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wtnhighlander last won the day on June 3

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About wtnhighlander

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  1. You'd think that since I have a machinist's rule marked in 128ths of an inch, it would be easier to find one with tenths of a millimeter! On a more serious note, anyone ever tried to restore a rusty metal rule? I have several with enough "patina" as to make them difficult to read. I'd like to clean them up, darken the steel with gun blue, and refresh the engravings with white paint. I have one that came in that color scheme, and it is vastly easier to read.
  2. Now THAT is a different story. Spray could seal around all the edges well enough to prevent moisture intrusion.
  3. I doubt PlastDip would be practical to pour over large machine tables. Maybe.
  4. There is a very good chance that a coat of shellac could save you a lot of work with the stripper. Especially if the surface isn't heavily saturated with the oil. Tru oil cures more like poly or alkyd varnish than linseed oil does.
  5. Perfect! I must have overlooked the earlier link. It would be nice if it was considered reusable, but at that price, disposable ain't too bad. Or retainable for duplicating a project.
  6. I have a router of similar vintage. I suspect the only value it retains is sentimental, since it belonged to my grandfather.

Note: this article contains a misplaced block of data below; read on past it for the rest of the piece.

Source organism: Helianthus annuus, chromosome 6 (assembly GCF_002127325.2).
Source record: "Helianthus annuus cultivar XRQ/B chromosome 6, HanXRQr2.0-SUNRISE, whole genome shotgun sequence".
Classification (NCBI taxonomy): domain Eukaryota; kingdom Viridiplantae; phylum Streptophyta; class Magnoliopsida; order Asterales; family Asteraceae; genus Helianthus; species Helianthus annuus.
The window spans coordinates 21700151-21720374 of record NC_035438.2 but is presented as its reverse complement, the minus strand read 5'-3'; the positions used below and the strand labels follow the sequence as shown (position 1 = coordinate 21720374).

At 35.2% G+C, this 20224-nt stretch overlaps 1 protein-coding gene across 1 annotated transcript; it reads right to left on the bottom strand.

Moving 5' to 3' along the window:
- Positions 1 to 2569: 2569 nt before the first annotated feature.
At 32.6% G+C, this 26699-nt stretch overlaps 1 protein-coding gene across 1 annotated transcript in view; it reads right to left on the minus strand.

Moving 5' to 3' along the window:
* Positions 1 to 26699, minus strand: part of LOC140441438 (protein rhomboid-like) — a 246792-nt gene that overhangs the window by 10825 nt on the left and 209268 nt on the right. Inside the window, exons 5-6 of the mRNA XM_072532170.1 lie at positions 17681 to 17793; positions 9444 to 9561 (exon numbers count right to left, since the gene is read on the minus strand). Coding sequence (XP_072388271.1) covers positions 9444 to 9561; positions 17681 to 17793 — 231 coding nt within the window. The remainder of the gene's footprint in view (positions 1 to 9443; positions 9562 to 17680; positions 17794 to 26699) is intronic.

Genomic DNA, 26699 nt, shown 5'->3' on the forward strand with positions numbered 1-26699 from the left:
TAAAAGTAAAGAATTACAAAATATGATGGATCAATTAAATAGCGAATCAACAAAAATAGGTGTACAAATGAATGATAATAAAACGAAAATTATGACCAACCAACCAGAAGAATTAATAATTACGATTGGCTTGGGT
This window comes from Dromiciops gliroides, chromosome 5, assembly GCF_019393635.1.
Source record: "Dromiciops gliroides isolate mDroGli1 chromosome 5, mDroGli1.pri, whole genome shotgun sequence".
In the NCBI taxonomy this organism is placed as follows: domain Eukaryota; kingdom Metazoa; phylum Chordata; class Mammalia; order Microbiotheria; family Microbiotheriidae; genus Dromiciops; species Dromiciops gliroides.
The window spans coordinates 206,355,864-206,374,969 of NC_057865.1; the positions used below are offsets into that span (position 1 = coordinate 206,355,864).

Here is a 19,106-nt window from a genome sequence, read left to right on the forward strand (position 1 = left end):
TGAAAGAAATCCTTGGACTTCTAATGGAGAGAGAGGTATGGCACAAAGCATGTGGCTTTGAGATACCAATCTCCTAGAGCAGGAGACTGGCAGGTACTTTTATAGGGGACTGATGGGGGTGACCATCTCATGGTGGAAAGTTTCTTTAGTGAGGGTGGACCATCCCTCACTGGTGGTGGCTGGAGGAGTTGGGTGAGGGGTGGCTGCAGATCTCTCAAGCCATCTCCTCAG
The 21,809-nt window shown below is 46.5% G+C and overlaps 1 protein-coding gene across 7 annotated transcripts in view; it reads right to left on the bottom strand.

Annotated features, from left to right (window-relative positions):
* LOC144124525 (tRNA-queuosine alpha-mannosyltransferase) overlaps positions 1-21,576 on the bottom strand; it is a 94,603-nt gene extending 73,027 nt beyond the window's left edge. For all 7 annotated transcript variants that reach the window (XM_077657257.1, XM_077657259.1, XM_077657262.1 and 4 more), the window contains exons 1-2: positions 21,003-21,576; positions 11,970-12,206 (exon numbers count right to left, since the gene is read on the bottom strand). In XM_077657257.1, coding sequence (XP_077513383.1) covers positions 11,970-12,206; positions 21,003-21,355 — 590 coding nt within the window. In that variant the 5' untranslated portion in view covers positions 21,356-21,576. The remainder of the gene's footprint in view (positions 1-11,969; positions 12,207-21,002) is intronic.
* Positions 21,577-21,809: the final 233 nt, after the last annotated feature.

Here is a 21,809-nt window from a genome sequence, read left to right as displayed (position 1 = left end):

7. I usually prefer to cut joints on the table saw, but box joints are the one case where the router table does a cleaner job, IMO. The jig is the same design, but needs to be sturdy to resist twisting as the router bites in. A spiral cut bit might help that, but I haven't tried one.
  8. Short of scraping away a large amount of surface material, I fear you will not get the oil out of red oak. The large, open pores of red oak tend to soak oil finishes deeply. No idea how Titebond stands up to Citristrip, but my guess is it would be ok. What do you want to change about the finish? You might get away with applying a barrier coat of dewaxed shellac, then your preferred finish over that.
  9. Veneered ply sounds like a good choice to me!
  10. Condensation might be an issue. I would certainly coat the exposed steel or iron surfaces with a rust inhibitor if the machines will go unused through the winter. And make sure the roof doesn't leak.
  11. Looks like sanding has a good chance of making that piece disappear. Agreed, let it go.
  12. +1 to what Mark said! Regarding the saw table top, HD is pretty good about refunds and exchanges, IMO. But the chances are spotty that a replacement will be much better. Be prepared to replace it , live with it, or put in the elbow grease to flatten it yourself. Also, I would consider removing (at least loosten) the trunions from the top before acting to correct anything. It may be that the structure attached under the top is not properly assembled, and has placed it in tension, resulting in the warp you measured.
  13. Derek, you may have mentioned this before, but what is your preferred method to avoid splintering the ends when planing across end grain such as that? Do you start from each end and work toward the middle, or is there another way that works?
  14. Slick! But still has all those silly numbers on it ....